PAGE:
This collection of essays examines the construction of gender norms in early modern and modern Germany.; The modes of reinforcement by the state, the church, the law and marriage, and the resistance to these norms by individuals, are central to each of the contributions.; It examines discourses of the body and sexuality and the relations between gender and power. Similarly, the usefulness of the "public/private paradigm" familiar to gender historians is further challenged.
Table of Contents
Contents -- Preface -- Notes on contributors -- 1 Introduction: gender and gender relations in German history /Lynn Abrams and Elizabeth Harvey -- 2 Gender norms and their enforcement in early modern Germany /Heide Wunder -- 3 The public body: policing abortion in early modern Germany /Ulinka Rublack -- 4 Religious dissent and the roots of German feminism /Dagmar Herzog -- 5 Companionship and conflict: the negotiation of marriage relations in the nineteenth century /Lynn Abrams -- 6 The sick warrior's sister: nursing during the First World War /Regina Schulte -- 7 Wise women, wise men and abortion in the Weimar Republic: gender, class and medicine /Cornelie Usborne -- 8 National Socialist policies towards female homosexuality /Claudia Schoppmann -- 9 Driving the message home: Nazi propaganda in the private sphere /Kate Lacey -- 10 Labours of consumption: gendered consumers in post-war East and West German reconstruction /Katherine Pence -- Bibliography -- Index.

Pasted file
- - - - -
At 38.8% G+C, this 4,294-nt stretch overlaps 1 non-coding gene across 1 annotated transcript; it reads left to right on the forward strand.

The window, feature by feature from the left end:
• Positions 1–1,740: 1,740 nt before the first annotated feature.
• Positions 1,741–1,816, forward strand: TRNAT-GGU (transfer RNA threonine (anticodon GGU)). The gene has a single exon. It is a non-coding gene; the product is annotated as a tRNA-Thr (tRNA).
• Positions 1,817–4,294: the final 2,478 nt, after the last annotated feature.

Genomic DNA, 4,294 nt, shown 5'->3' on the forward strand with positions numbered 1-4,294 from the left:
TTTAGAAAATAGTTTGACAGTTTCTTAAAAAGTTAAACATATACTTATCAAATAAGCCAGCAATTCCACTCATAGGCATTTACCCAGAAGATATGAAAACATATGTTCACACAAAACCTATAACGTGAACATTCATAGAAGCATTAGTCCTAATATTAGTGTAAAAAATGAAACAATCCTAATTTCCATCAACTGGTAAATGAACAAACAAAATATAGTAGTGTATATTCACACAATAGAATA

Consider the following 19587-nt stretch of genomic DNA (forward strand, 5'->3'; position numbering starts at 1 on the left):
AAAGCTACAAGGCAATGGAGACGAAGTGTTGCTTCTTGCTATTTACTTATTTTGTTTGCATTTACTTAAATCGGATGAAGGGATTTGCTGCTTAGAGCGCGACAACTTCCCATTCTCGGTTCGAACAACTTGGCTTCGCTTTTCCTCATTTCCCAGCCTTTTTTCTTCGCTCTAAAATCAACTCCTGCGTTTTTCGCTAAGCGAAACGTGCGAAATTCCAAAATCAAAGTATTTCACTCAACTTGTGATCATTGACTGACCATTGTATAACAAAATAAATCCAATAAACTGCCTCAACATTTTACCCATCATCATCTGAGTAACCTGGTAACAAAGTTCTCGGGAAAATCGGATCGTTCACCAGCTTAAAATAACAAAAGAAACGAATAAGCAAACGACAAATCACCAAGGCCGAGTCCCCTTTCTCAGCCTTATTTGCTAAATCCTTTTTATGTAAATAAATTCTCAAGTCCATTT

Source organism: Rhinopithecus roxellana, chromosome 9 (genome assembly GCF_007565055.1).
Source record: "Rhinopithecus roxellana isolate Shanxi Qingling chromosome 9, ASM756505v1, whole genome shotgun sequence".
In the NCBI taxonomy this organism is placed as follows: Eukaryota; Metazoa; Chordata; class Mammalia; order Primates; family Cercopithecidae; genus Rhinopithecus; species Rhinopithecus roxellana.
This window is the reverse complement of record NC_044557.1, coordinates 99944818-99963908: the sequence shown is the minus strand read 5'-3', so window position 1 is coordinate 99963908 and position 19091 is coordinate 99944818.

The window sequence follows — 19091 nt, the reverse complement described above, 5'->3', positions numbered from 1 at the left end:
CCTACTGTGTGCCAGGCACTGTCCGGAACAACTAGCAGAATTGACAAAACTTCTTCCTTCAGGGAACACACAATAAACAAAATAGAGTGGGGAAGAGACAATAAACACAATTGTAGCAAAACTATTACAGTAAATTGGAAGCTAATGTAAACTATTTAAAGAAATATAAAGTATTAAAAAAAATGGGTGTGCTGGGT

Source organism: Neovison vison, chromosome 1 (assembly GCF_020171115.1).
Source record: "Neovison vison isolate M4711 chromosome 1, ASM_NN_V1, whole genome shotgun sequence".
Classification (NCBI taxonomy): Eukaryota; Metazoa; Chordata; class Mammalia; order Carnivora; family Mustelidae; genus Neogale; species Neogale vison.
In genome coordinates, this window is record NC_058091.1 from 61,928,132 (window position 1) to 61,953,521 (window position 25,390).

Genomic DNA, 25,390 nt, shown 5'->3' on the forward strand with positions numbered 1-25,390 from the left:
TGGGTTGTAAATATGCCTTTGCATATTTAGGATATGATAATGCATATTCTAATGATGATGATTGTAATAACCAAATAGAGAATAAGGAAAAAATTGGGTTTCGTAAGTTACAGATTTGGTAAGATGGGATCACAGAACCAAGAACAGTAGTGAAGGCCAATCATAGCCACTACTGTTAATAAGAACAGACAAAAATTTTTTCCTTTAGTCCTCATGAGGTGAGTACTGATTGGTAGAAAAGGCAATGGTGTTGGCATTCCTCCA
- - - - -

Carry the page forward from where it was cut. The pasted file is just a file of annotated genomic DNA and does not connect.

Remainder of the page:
Lynn Abrams is a lecturer in history at the University of Glasgow. Elizabeth Harvey is a lecturer in history at the University of Liverpool.